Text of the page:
FOR the past few months, a factory in China has been spitting out a new kind of smartphone. Inside each is an antenna that was 3D-printed directly onto the plastic housing.
It doesn’t sound like much, but this ability to print electronic components at the scale and speed required by the smartphone industry is new. It has the potential to usher in a world where sensors and electronics are embedded in everything around us.
The technique was developed by a company called Optomec in Albuquerque, New Mexico. It is working with Lite-On in Guangzhou, China, which makes phone components for companies like Huawei, HTC and Sony.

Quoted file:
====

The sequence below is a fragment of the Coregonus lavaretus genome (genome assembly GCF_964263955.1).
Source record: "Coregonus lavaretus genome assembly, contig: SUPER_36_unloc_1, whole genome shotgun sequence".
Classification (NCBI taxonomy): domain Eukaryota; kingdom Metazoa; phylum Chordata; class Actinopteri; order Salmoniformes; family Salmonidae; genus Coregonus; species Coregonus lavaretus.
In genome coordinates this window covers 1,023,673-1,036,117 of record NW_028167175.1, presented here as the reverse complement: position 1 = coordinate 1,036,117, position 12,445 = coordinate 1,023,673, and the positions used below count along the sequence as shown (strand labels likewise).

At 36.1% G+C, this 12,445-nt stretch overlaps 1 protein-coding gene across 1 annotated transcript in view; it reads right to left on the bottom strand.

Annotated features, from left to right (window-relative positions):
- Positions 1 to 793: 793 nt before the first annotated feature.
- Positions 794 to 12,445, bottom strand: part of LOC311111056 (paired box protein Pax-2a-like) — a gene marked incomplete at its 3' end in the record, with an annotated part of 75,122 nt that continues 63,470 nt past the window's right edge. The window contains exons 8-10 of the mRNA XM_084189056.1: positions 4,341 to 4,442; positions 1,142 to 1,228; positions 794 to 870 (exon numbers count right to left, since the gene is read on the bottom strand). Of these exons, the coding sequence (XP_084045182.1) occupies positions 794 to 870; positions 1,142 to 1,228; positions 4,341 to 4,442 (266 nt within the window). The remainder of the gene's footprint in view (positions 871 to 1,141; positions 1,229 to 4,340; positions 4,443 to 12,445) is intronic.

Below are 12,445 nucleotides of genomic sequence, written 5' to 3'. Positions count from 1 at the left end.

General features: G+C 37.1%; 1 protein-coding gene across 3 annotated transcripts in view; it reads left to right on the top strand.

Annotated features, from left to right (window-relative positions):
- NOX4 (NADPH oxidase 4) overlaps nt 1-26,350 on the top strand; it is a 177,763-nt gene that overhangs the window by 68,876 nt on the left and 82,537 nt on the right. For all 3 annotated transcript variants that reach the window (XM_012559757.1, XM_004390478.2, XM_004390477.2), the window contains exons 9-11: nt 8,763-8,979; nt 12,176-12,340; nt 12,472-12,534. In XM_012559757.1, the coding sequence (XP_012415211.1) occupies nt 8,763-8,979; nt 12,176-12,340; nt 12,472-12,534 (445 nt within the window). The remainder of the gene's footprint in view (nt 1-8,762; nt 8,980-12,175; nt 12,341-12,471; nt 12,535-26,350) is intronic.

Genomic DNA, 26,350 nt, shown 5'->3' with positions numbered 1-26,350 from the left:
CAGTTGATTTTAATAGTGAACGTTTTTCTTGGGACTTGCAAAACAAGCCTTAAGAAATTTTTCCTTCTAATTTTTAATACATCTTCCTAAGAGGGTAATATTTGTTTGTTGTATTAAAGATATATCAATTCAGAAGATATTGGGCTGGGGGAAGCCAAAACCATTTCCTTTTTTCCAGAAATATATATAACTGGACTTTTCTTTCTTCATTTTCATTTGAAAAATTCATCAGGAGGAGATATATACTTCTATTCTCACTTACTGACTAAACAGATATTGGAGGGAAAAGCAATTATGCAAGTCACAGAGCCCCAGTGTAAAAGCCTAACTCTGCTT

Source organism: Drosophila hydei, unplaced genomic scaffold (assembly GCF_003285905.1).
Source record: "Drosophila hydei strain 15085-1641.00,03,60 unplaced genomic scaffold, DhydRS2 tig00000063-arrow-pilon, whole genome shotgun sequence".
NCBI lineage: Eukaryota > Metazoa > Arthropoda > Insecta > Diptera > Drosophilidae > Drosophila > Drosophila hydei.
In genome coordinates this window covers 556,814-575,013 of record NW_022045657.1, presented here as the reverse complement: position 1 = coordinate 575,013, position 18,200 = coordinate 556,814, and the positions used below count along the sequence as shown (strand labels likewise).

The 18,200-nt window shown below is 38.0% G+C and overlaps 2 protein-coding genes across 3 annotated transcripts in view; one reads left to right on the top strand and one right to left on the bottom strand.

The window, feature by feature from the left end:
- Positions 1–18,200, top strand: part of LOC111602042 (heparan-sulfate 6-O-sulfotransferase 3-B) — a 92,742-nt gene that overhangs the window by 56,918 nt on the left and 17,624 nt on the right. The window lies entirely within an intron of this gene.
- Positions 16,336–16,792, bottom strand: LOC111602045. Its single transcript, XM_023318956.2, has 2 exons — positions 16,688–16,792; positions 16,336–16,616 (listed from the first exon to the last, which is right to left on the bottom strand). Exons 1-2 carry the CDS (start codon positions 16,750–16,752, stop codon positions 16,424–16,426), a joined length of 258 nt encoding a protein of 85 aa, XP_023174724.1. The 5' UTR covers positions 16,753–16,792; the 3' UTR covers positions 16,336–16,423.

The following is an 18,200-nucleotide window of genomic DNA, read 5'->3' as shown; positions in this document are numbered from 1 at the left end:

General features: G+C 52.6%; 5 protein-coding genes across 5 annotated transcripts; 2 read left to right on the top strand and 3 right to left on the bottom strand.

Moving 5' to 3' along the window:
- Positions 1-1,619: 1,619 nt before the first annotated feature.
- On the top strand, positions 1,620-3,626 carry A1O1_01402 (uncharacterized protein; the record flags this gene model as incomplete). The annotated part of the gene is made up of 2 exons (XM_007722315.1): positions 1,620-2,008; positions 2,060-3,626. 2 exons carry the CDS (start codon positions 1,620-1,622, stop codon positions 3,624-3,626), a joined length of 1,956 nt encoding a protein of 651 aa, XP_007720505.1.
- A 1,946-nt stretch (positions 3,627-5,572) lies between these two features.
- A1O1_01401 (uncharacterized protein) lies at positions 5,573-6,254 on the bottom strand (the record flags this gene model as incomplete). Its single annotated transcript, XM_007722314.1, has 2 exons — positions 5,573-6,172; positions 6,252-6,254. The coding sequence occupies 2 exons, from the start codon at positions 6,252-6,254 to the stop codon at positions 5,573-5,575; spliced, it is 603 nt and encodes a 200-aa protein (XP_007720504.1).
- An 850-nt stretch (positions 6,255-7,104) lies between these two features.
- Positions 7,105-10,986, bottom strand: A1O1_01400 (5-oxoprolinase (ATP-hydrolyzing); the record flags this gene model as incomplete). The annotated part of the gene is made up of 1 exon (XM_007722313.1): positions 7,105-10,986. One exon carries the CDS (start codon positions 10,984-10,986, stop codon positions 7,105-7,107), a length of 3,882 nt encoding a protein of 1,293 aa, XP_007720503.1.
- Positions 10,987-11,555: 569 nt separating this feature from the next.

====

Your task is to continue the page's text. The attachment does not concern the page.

Normally, a phone’s functional parts, such as the antenna, are etched into the housing by scraping away material until the desired shape is achieved. Etching uses solvents that can be harmful to the environment, which 3D printing avoids. The key advantage of 3D printing, however, lies in its flexibility. It lets factories reconfigure the whole production line – to produce a new antenna design, say – just by rewriting the code that controls the printing system. Read more